Juxtaposition of beauty and need

What’s considered ‘right and proper’? I feel like this phrase is the equivalent of asking what’s normal? And that’s a weighty statement, one I’ve been asking myself right now. After all, it’s hard to judge what’s normal when no two people are alike.

This is the question the short story, “Right and Proper,” raises within Matthew Buscemi’s book Transmutations of Fire and Void. In “Right and Proper,” the reader follows along with Kailey, a meticulous manager whose emotion has almost been completely removed in her practical, opinion-less job. For someone working in quantum decoherence, they remove the possibility of an object’s existence in order to generate energy. Unfortunately, this means the elimination of art, creativity, of this spark of existence – the thing that gives us life.

I like how this story brings this fact of life to light, that without creativity and enjoyment, the world be an expressionless, boring place. You can tell immediately that the characters have the bare minimum of emotion – happiness at order, sadness in the face of chaos. I think what I liked most in this story is the contrast between beauty and need.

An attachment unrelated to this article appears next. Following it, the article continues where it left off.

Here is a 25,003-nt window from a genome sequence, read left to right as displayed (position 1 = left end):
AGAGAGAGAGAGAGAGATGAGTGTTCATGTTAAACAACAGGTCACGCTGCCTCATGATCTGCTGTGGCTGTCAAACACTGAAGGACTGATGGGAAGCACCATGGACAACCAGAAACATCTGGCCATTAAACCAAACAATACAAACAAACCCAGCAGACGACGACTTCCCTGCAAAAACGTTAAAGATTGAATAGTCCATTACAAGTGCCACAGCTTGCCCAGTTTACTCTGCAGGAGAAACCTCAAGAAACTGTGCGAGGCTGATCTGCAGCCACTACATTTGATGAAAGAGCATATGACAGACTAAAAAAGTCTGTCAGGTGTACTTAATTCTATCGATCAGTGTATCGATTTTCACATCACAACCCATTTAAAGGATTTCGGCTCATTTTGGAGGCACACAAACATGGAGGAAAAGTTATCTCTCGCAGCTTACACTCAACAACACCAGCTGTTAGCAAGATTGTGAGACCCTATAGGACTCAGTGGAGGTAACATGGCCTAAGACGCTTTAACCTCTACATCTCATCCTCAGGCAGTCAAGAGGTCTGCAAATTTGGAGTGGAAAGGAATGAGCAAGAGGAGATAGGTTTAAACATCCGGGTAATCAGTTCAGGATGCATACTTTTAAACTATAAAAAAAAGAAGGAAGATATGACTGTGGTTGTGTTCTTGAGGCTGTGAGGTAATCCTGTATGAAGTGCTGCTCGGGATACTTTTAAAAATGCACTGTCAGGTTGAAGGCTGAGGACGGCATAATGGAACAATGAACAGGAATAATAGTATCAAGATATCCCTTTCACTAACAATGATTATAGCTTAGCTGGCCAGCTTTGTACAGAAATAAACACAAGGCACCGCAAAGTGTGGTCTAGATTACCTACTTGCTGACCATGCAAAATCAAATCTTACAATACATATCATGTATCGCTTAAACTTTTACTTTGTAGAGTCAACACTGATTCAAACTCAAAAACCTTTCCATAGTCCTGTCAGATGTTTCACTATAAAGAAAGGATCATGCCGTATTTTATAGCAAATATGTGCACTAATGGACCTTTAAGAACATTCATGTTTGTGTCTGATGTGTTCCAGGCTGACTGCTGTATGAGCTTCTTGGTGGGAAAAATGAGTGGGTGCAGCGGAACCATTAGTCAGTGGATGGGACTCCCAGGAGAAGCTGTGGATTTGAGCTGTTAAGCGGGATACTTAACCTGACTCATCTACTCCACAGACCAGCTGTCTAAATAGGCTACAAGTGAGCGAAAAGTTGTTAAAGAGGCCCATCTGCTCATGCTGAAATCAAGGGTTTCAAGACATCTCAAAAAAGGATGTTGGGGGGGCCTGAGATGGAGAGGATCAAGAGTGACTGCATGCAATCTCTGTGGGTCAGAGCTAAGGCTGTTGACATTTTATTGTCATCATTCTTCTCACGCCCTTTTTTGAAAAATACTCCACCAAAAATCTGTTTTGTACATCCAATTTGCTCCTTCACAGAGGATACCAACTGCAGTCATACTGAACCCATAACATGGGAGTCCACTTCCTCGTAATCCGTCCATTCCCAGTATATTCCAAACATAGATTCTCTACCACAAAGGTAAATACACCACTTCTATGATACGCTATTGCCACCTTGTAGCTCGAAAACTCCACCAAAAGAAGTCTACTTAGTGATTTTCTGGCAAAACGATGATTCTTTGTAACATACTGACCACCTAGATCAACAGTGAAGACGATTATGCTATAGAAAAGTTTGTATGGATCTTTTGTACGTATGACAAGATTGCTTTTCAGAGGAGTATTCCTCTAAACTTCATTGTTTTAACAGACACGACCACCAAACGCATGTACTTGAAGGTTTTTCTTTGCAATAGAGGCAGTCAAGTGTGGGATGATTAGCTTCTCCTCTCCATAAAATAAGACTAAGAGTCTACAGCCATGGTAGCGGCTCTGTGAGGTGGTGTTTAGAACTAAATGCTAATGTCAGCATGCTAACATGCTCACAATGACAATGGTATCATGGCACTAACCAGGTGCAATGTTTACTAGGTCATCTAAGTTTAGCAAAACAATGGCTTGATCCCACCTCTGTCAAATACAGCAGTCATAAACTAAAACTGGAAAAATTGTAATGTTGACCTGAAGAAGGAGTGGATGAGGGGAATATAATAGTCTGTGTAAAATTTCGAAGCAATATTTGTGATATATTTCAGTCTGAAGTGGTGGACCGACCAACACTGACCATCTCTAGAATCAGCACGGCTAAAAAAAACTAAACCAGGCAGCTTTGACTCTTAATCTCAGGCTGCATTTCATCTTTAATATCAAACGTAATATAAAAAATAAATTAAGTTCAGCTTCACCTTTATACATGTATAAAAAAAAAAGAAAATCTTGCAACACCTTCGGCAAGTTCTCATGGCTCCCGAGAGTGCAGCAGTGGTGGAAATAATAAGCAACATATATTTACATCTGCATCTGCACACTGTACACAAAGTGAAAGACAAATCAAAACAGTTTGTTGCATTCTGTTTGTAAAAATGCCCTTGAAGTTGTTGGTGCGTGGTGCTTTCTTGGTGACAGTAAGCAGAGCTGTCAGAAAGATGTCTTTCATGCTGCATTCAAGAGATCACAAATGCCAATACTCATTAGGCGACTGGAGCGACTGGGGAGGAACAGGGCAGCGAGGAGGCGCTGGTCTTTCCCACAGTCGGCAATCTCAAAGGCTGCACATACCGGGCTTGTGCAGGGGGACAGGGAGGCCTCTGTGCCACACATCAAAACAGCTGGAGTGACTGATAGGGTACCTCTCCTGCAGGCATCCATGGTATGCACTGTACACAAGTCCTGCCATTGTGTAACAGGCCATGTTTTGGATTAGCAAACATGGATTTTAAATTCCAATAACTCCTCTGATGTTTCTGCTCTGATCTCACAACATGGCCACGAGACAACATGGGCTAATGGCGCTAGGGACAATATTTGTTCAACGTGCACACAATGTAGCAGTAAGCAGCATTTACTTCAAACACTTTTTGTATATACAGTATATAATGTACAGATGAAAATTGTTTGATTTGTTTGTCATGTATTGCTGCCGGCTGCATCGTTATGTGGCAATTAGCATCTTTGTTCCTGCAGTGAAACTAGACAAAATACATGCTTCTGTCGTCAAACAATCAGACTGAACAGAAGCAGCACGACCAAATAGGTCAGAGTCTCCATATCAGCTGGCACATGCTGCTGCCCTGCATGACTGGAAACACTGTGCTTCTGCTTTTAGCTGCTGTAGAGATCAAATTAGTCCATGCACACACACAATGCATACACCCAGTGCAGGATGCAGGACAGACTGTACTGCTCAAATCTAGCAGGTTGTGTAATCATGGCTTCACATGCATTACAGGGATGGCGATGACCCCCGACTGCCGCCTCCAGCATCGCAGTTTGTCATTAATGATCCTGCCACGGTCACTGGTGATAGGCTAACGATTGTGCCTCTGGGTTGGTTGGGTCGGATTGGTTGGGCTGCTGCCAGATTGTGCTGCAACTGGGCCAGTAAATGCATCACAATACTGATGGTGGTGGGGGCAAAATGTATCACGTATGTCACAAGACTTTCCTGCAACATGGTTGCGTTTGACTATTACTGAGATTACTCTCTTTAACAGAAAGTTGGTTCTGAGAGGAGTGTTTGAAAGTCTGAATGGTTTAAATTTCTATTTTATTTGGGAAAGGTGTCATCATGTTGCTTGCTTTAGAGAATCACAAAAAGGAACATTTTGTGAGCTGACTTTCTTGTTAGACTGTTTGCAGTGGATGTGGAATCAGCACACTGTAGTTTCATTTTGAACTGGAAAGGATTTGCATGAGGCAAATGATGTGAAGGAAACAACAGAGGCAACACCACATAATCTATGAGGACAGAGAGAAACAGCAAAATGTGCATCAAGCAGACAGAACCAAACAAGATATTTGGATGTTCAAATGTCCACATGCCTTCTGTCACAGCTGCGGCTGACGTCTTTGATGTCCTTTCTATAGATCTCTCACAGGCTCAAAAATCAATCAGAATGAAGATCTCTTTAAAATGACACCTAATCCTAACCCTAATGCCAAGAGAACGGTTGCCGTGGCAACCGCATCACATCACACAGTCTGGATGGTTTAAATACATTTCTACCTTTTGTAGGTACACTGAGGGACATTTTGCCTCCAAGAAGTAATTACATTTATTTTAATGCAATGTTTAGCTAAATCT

“The interior is a simple lattice, but it grows more
angles and curves as you go outward, until the edges, with those helices and spirals. Oh Su Ges-Limnu-Nis-Limmu. It’s amazing.”

The hunk of transparent tungsten remained to Kailey nothing more than a hunk of transparent tungsten, despite the recruit’s description.

Kailey produced her computer, and instructed the nanite control system to synthesize a glass of water into her hand. (7)

In this scene, we witness the superior diss the imagination of the inferior intern, although internally, who even though is inexperienced, imagines beauty in the creation of complexity. But while the superior explains this object is just for power, ignoring its beauty, she uses that same power to generate a glass of water.

To me, contrasting the justification of creativity/beauty/enjoyment with the necessity of food/water argues that some elements of life are hard to achieve without first moving past the sacrifice to necessity. Where the need to survive comes first, art will always come second, only after comfort has been first achieved. This juxtaposition I really enjoyed, which didn’t take more that putting the two actions side-by-side. A relatively simple solution.

Buscemi, Matthew. “Right and Proper.” Transmutations of Fire and Void. Seattle, WA: Fuzzy Hedgehog Press, 1-10. Print.

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